VTM Group Turns 20

VTM Group is celebrating our 20th anniversary! That's right, 20 years ago - August 1995 - our founder, Rich Baek, opened the doors to VTM, Inc. What began as a niche events marketing firm has grown into a full service association management company offering a range of support for high-tech associations. From compliance and certification efforts to strategic communications and association management services, we offer it all. To mark the occasion, I sat down with Rich to learn more about the evolution of VTM over the years. A full transcript of the interview is below.

We kick-started the celebration by throwing ourselves a party in downtown Portland earlier this month, so look for pictures from that event soon. And keep an eye on our blog and social media profiles for more exciting news as we celebrate 20 years of VTM!

An Interview with VTM Group Founder, Rich Baek

Rich Baek HeadshotTo what do you attribute VTM’s success over the past 20 years?
No nonsense diligence and a creative way of looking at the world. For example, we don’t follow typical workplace fads, instead we focus on tried and tested diligent work ethic along with a positive attitude to seek opportunities even during the most trying economy.

How do you envision VTM will continue to grow and be successful for another 20 years?
Along with continuing to be the leader in the markets we already serve, we always seek ways to expand into other markets. For example, when I launched the company in 1995 my primary market was the computing industry. Very quickly, opportunities in the consumer electronics market became apparent. Then logically when computing devices started to interact with consumer electronics devices, content providers became the logical next target market for us and so on and so forth.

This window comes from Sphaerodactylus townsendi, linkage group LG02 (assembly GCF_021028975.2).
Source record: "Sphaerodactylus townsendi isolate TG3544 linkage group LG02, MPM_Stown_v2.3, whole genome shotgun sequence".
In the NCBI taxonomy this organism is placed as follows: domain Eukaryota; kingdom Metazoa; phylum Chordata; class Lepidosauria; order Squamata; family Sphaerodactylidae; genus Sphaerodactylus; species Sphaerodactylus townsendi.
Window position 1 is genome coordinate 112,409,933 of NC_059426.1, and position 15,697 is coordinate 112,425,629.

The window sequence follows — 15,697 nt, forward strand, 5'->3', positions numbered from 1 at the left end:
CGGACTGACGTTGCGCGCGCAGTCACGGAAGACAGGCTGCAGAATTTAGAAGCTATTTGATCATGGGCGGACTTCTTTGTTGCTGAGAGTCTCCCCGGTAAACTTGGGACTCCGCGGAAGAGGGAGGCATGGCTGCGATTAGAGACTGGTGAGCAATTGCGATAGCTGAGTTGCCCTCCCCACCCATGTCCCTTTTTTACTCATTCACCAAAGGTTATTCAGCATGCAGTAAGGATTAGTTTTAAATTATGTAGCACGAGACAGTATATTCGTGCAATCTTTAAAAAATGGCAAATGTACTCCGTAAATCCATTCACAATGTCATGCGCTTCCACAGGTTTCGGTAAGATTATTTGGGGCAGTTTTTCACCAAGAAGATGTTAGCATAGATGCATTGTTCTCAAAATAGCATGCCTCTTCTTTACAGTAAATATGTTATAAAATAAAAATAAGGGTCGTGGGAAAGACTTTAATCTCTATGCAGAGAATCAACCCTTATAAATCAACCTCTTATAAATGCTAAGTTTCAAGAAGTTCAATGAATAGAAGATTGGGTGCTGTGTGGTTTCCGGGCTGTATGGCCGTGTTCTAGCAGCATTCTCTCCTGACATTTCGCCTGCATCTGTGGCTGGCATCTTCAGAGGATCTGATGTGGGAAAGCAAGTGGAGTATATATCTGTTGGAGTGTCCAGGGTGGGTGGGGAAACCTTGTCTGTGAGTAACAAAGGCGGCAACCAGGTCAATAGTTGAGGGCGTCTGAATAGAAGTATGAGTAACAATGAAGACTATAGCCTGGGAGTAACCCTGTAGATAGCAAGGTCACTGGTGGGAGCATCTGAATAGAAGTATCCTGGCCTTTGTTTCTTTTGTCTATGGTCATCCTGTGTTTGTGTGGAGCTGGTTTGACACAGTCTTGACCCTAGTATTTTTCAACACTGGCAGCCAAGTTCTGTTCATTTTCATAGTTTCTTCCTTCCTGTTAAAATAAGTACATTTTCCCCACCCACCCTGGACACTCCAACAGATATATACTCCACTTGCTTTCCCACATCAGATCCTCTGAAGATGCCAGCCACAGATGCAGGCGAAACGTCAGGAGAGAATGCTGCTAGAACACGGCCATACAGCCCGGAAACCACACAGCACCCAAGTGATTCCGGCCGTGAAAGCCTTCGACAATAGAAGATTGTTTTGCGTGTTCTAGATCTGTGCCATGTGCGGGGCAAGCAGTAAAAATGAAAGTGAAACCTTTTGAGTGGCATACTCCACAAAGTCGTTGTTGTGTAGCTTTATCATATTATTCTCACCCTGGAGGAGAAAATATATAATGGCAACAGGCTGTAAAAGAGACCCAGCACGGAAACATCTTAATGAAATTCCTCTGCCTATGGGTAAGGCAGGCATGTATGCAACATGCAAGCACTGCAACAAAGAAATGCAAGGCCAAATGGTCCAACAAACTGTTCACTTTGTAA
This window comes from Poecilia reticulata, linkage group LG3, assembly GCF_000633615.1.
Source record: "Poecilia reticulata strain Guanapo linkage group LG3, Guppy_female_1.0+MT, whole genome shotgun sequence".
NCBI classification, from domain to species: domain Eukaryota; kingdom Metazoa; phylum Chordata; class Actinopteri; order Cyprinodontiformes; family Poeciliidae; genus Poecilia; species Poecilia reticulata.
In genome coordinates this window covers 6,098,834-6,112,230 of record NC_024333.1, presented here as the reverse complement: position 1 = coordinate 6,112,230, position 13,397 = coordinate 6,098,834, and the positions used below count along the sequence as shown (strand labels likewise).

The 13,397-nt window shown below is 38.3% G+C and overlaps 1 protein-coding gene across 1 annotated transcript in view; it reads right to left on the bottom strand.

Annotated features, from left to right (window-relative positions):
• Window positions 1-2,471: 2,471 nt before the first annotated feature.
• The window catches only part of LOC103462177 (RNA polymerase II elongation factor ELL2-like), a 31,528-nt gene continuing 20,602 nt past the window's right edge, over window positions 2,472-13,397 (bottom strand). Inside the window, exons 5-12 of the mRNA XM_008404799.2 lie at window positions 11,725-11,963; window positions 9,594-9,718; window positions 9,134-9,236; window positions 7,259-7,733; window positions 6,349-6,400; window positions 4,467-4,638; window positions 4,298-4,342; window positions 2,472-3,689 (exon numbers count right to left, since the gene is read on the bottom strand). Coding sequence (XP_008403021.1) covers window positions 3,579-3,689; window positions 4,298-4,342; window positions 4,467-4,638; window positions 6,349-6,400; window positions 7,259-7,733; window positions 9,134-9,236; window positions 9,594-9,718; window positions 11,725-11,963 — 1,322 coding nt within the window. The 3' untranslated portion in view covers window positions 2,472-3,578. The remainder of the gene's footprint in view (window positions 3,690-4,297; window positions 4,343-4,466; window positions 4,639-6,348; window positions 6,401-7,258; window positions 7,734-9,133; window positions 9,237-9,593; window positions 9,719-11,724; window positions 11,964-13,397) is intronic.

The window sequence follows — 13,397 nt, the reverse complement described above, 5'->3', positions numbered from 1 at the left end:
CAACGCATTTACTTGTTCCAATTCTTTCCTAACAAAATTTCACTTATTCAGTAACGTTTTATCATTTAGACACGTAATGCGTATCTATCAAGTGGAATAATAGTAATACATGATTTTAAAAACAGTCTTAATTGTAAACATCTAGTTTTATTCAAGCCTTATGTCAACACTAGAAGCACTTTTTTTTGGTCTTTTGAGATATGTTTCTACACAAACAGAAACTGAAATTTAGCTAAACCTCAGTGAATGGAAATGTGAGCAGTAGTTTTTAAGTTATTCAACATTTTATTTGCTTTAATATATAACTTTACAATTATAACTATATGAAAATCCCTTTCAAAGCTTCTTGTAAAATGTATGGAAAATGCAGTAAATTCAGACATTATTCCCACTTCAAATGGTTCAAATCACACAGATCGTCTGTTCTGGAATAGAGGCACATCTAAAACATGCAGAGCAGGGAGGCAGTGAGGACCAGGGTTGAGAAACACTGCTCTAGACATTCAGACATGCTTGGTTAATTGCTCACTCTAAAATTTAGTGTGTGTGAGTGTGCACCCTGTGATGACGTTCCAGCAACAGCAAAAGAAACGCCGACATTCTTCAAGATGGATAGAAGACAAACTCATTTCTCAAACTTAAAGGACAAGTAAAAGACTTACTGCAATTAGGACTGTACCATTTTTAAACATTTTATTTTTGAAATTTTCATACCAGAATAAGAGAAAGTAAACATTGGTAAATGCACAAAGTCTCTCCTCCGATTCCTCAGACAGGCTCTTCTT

Also, it goes without saying that it’s essential that we continue to be very selective when adding to our already strong team members who share our diligent and creative work ethic. There is no way around hard work and diligence. Over the years I’ve seen companies try to outsmart the work ethic component to business success, but it doesn’t last.
 
What strategic decisions and efforts have had the biggest impact on VTM’s success?
Instead of just focusing on profitability, we focus on being the best at what we do by keeping our promises to our clients and to ourselves. For our clients, we focus on delivering on the intention of what was promised. A story I love to highlight is our trip to CES 2004. A terrible storm snowed in the airport and all flights were cancelled indefinitely. We had several clients counting on VTMers to support their presence at the event. So, I purchased a suburban and we used personal trucks and SUVs to get all of our people and client collateral to the show. We caravanned as a team, and drove nonstop to make it to the show on time for our clients.

For ourselves, one’s career has to provide two things: the opportunity to feel achieved and financial stability. To feel achieved means that not only are you feeling proud of where you are, but you have a bright future to continue to grow. Financial stability means that you have an environment to perform and are able to reliably provide for yourself and your family.